There are several benefits to engineering with a single flight versus multiple flights, including significantly less transfer area maintenance as fewer transfers are needed, and significantly less drive maintenance as fewer drives and drive stations are needed.
While designing a single flight conveyor had several benefits, it also presented its fair share of challenges. One of the largest problems was developing a control system that could handle the large swing of power from full demanded to full regenerative. When loading the conveyor up the first hill, 9 MW of power are demanded. When unloading the conveyor, as low as 4 MW of regenerative power are required to keep the belt from running down the hill. In addition to the large power swings, another design hurdle was controlling belt tension for the multiple curves to prevent material spillage, as well as damage to idlers and the belt. This was solved by placing the drive station near the highest point of the conveyor and using a tripper booster drive. The drive system can pull the material up the first hill while holding back the load as it drops down the other side of the mountain. Also, an active take-up winch near the head was installed with a load cell and its own independent control system. The location of the take-up allowed for active tension control at the lowest tension point of the system. The choice of a winch for the take-up mechanism was determined through dynamic analysis. The winch allows the take-up pulley to be locked during an uncontrolled stop (emergency or power failure) creating a dampening effect for the belt tension wave associated with the uncontrolled stop.
Two other design issues that needed to be addressed were the potential for bearing skidding in the reducers and belt installation. First, many reducer companies become concerned with bearing skidding when the expected running power of the conveyor will be 25% or less of installed power. When fully loaded, the overland conveyor is expected to run at approximately 7% of its installed power. Most traditional reducer manufacturers wanted to stay away from this conveyor for that reason. FLSmidth was able to count on Dodge and their controlled start transmission (CST) product line to solve this problem. The CST incorporates a planetary gearbox with a clutch and input shaft brake which can completely eliminate the bearing skidding issue. With drives that can be disengaged and the motor rotation stopped, it allows the mine site to run the conveyor with less than the four installed drives when the conveyor is operating at a full steady state tonnage.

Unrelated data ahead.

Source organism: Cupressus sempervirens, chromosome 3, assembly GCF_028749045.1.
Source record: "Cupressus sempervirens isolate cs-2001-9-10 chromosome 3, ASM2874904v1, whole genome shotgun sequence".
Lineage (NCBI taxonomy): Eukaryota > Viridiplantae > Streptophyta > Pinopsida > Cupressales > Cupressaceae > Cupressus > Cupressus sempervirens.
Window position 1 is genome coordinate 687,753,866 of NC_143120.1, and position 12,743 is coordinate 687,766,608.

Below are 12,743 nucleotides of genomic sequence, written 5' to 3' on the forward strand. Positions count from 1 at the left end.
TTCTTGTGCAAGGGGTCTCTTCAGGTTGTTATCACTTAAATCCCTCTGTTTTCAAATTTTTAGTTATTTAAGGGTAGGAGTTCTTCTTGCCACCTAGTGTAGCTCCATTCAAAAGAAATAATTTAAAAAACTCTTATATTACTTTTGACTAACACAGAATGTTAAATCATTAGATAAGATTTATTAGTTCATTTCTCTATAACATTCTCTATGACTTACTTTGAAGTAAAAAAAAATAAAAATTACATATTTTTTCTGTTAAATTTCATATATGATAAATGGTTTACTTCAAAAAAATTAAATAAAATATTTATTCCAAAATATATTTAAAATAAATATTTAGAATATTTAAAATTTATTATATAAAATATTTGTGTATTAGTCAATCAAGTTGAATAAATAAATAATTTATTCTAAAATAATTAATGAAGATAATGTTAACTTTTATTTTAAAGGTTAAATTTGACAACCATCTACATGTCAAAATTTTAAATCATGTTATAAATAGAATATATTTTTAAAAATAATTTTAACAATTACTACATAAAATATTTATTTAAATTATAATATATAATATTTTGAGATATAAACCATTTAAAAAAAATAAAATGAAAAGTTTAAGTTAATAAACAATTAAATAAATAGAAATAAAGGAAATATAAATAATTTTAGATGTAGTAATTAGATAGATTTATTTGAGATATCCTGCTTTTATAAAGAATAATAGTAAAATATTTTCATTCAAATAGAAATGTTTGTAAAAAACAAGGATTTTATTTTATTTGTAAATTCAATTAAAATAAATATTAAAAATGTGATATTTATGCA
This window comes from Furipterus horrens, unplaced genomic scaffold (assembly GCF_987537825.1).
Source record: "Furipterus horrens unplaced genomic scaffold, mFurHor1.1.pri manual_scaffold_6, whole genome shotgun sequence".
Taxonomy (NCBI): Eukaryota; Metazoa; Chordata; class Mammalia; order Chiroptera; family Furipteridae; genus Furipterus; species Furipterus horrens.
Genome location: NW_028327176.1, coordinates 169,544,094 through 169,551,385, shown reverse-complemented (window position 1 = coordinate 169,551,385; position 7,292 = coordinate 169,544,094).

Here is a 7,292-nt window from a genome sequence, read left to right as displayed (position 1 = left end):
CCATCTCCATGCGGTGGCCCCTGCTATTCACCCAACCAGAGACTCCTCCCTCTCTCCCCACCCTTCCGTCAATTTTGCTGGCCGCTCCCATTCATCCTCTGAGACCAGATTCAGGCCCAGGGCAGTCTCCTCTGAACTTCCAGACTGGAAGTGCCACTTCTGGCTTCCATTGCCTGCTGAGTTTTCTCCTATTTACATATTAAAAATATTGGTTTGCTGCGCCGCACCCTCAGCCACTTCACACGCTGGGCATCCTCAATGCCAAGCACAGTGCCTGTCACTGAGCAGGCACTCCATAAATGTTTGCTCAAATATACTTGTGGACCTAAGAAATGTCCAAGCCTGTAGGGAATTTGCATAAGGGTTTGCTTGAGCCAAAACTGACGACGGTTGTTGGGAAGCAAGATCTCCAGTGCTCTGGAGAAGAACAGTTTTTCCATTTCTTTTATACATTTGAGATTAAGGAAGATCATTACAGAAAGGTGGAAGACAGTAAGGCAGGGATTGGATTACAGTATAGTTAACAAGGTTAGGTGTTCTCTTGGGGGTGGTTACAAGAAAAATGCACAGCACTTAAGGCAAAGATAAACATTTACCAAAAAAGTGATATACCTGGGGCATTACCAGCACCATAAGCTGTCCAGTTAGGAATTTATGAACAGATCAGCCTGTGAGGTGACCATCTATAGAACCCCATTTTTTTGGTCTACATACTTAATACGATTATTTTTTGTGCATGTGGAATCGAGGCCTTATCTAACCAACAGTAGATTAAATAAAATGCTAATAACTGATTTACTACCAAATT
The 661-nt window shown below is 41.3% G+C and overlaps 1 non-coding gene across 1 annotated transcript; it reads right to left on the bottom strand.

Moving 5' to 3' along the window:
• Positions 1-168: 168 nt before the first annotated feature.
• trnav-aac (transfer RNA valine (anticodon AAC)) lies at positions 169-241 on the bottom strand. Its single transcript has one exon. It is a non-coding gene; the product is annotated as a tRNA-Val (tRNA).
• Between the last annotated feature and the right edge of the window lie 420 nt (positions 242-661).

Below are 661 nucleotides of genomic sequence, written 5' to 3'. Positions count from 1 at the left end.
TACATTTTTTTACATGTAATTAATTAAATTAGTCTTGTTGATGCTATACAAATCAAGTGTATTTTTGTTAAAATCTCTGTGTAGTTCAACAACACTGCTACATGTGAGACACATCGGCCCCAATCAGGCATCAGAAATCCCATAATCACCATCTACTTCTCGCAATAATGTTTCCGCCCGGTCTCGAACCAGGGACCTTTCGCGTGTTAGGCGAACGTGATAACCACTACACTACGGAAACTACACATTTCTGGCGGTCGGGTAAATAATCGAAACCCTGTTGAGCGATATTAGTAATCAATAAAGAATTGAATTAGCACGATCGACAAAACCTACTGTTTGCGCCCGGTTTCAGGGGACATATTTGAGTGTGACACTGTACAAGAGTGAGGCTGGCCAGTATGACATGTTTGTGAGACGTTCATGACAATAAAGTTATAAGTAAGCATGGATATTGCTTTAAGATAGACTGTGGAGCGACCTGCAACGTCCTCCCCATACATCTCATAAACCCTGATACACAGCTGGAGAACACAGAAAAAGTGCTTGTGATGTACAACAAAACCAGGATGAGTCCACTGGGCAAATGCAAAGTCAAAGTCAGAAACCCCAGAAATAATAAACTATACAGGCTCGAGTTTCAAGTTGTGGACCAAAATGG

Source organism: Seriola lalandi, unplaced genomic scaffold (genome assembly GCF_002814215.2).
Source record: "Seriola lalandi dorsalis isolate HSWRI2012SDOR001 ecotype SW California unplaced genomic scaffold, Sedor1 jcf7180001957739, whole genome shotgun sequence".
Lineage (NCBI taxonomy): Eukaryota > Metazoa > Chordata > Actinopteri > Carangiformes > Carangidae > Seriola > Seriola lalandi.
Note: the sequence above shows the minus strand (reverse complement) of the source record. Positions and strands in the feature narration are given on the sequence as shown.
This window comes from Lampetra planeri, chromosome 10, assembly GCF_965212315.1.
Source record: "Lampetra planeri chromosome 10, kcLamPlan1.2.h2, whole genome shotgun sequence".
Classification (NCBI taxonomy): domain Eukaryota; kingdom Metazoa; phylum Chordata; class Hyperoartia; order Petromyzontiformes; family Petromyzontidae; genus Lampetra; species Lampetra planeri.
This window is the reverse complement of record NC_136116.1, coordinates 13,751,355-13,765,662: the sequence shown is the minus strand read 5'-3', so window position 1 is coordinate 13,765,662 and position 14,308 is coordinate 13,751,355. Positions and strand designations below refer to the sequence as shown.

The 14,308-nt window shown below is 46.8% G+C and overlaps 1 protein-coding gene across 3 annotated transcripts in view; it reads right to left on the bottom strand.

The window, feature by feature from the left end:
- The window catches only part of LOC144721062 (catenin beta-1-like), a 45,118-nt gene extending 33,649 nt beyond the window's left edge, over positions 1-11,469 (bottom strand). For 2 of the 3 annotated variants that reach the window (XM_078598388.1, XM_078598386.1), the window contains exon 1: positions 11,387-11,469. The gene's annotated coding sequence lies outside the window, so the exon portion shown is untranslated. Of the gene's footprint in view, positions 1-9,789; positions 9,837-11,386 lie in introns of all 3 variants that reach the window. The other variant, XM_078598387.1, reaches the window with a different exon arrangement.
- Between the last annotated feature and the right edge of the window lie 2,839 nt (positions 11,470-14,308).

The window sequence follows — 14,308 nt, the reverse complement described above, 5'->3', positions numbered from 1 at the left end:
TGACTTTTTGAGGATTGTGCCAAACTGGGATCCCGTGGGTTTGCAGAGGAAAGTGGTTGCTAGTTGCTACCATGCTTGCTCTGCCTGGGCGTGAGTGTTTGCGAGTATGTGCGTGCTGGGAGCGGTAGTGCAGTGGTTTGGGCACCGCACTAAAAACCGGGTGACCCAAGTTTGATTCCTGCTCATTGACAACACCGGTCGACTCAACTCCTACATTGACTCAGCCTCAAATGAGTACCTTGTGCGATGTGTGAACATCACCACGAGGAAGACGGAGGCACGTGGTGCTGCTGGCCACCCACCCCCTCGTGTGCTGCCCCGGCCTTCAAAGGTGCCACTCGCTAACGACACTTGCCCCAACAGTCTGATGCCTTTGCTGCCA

Second, the belt installation required careful consideration. It was decided that the belt installation would start at one of the highest points on the conveyor and gravity would be used to feed the belt onto the conveyor. Special belt clamping stations were designed along the length of the conveyor to help this process.
A special note of thanks is given to the construction team that installed and aligned the overland conveyor. From the first run of the conveyor, the belt aligned well throughout all the curves. This would not have been possible without a properly and accurately installed system.
The Toromocho Mine was a great project for the FLSmidth team. All indications point to success for the company. Designing a conveyor such as the Toromocho overland, as well as installing the three largest mills in the world with rave reviews from Jacobs Engineering, the engineering, procurement and construction (EPC) management team, shows that the FLSmidth team is capable of handling just about any mineral processing or material handling need.
CONTACT: Brad Tensen